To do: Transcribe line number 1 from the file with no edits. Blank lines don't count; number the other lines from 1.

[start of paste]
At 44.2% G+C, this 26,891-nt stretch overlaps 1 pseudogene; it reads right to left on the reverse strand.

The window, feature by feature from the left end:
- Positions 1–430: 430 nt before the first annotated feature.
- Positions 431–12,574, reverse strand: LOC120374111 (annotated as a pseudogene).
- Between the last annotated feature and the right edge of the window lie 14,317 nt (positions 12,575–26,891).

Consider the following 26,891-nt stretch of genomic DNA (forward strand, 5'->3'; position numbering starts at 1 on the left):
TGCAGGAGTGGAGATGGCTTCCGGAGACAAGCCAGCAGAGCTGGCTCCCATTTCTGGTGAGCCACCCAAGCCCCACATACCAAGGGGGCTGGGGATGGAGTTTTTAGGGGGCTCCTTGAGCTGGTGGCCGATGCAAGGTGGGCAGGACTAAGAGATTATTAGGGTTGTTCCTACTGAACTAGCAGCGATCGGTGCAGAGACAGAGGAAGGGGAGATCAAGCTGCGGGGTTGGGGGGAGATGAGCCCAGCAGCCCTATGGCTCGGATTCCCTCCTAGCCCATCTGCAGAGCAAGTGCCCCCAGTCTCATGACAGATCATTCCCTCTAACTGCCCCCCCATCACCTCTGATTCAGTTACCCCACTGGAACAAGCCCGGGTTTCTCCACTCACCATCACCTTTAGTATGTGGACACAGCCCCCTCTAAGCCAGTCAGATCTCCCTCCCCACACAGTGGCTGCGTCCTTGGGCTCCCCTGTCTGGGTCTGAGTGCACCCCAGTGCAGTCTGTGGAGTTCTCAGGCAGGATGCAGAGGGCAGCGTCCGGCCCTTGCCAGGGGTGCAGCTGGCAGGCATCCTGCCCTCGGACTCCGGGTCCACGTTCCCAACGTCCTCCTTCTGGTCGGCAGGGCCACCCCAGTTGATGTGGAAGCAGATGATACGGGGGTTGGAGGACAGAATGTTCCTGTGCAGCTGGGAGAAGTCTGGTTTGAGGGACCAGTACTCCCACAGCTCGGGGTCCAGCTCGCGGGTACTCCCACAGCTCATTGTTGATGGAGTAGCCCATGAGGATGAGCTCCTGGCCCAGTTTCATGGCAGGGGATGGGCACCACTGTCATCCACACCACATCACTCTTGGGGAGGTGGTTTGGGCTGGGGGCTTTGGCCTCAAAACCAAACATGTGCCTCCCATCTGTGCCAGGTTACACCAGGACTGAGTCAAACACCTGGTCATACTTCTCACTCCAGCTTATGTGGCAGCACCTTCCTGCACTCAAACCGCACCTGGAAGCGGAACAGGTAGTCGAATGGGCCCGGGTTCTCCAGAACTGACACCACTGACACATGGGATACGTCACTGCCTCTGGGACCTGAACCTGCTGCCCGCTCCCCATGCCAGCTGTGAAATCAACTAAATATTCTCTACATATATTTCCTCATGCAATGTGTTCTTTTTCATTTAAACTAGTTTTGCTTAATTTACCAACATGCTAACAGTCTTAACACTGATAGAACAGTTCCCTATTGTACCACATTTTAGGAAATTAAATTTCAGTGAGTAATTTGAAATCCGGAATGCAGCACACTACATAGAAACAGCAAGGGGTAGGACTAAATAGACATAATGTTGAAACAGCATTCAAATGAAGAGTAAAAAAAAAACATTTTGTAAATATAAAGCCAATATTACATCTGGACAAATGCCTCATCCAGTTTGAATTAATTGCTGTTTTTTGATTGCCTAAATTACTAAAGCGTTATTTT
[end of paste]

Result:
At 44.2% G+C, this 26,891-nt stretch overlaps 1 pseudogene; it reads right to left on the reverse strand.